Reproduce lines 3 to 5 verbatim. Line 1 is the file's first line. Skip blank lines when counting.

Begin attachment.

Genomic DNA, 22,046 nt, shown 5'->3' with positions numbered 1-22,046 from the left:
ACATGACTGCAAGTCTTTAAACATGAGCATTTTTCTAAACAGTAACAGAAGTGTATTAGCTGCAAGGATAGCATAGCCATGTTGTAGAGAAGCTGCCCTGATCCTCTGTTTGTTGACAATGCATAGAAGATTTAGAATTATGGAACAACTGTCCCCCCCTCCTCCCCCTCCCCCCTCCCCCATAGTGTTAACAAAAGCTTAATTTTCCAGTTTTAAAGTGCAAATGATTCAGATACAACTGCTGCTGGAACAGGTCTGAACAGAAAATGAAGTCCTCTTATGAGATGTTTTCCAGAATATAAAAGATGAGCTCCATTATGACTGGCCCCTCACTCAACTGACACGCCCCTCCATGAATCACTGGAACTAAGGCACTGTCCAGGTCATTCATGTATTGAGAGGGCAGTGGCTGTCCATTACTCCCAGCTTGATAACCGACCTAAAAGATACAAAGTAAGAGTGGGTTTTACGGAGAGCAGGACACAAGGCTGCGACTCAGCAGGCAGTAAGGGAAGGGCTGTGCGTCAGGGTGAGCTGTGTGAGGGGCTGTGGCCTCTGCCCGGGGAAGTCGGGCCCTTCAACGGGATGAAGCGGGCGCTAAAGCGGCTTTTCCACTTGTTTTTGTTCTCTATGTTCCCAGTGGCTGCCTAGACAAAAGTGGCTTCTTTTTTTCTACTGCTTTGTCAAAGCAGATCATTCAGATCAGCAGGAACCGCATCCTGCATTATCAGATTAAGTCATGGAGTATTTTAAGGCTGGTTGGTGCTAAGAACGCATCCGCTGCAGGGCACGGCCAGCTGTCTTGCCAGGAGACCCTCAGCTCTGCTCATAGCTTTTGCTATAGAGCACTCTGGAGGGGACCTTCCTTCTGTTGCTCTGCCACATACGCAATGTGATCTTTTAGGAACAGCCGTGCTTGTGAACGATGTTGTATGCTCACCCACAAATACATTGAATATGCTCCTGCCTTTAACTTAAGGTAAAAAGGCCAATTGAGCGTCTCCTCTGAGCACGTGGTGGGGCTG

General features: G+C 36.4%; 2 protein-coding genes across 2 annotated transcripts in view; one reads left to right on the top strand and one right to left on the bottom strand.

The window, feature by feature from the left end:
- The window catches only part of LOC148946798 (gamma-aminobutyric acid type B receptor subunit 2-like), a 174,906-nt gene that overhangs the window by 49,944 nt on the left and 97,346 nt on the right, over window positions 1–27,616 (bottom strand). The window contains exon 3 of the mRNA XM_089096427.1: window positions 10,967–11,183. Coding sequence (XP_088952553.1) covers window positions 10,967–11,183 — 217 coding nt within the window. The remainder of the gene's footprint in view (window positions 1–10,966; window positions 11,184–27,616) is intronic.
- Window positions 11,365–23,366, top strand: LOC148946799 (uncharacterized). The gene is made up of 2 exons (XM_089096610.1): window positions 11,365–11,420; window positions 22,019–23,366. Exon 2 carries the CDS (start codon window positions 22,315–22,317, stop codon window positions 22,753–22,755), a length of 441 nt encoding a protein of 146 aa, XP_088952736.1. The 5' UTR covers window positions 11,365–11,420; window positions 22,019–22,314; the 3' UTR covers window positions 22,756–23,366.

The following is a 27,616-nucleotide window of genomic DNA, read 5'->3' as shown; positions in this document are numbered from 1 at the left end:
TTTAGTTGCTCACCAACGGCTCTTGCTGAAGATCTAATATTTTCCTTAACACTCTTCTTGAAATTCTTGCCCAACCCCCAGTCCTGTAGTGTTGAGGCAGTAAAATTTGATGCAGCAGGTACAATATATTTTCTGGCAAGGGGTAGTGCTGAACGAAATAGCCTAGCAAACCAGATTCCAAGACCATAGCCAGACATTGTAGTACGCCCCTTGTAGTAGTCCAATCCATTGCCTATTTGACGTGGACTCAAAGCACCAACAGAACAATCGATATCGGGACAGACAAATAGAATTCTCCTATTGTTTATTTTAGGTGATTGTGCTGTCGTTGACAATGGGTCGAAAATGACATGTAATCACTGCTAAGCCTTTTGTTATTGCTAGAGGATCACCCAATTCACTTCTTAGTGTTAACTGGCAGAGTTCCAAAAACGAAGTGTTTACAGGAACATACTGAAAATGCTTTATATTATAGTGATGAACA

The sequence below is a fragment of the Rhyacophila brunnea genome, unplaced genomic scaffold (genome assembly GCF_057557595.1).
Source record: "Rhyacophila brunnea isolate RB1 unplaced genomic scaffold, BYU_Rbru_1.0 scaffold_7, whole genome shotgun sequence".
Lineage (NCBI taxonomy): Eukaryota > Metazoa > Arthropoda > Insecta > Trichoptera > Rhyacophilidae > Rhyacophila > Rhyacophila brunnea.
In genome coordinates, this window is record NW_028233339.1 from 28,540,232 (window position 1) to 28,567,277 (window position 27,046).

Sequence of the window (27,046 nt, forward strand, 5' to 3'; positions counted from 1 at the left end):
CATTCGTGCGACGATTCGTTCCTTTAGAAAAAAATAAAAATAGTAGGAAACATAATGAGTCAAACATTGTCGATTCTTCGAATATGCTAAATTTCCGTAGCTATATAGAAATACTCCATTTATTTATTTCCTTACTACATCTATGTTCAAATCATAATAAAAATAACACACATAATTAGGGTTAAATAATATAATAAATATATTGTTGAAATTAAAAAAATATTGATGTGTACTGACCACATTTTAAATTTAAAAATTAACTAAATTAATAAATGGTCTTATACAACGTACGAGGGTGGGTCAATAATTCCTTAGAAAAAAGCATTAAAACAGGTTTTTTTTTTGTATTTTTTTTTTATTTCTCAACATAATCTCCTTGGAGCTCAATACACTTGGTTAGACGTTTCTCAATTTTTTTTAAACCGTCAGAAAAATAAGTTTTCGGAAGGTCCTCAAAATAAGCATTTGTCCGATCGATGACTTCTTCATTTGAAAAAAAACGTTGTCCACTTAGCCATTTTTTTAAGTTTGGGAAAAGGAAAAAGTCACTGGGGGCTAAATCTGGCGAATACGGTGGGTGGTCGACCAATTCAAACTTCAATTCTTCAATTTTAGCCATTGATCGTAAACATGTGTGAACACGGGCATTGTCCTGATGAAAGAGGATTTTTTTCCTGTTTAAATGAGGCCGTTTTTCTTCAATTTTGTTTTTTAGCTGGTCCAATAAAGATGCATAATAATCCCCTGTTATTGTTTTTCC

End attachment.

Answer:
General features: G+C 36.4%; 2 protein-coding genes across 2 annotated transcripts in view; one reads left to right on the top strand and one right to left on the bottom strand.

The window, feature by feature from the left end:
- The window catches only part of LOC148946798 (gamma-aminobutyric acid type B receptor subunit 2-like), a 174,906-nt gene that overhangs the window by 49,944 nt on the left and 97,346 nt on the right, over window positions 1–27,616 (bottom strand). The window contains exon 3 of the mRNA XM_089096427.1: window positions 10,967–11,183. Coding sequence (XP_088952553.1) covers window positions 10,967–11,183 — 217 coding nt within the window. The remainder of the gene's footprint in view (window positions 1–10,966; window positions 11,184–27,616) is intronic.